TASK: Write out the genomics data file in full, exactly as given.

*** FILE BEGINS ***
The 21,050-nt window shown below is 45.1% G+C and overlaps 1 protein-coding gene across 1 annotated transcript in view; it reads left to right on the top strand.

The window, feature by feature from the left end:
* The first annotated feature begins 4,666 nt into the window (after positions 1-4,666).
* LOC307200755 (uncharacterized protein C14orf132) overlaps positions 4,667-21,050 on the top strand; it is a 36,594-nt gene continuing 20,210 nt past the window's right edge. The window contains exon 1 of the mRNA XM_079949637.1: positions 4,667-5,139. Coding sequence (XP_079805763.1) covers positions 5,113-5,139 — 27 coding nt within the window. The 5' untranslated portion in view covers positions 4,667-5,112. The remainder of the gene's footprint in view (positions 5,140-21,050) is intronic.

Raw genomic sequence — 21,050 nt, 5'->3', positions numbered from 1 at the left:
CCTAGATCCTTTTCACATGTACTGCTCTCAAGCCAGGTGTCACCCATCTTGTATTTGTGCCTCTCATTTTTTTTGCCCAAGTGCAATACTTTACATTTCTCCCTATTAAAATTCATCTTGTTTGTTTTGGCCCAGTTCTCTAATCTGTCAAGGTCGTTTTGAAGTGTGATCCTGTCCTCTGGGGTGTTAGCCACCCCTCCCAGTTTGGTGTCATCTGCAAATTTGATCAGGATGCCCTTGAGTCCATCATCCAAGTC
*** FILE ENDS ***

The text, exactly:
The 21,050-nt window shown below is 45.1% G+C and overlaps 1 protein-coding gene across 1 annotated transcript in view; it reads left to right on the top strand.

The window, feature by feature from the left end:
* The first annotated feature begins 4,666 nt into the window (after positions 1-4,666).
* LOC307200755 (uncharacterized protein C14orf132) overlaps positions 4,667-21,050 on the top strand; it is a 36,594-nt gene continuing 20,210 nt past the window's right edge. The window contains exon 1 of the mRNA XM_079949637.1: positions 4,667-5,139. Coding sequence (XP_079805763.1) covers positions 5,113-5,139 — 27 coding nt within the window. The 5' untranslated portion in view covers positions 4,667-5,112. The remainder of the gene's footprint in view (positions 5,140-21,050) is intronic.

Raw genomic sequence — 21,050 nt, 5'->3', positions numbered from 1 at the left:
CCTAGATCCTTTTCACATGTACTGCTCTCAAGCCAGGTGTCACCCATCTTGTATTTGTGCCTCTCATTTTTTTTGCCCAAGTGCAATACTTTACATTTCTCCCTATTAAAATTCATCTTGTTTGTTTTGGCCCAGTTCTCTAATCTGTCAAGGTCGTTTTGAAGTGTGATCCTGTCCTCTGGGGTGTTAGCCACCCCTCCCAGTTTGGTGTCATCTGCAAATTTGATCAGGATGCCCTTGAGTCCATCATCCAAGTC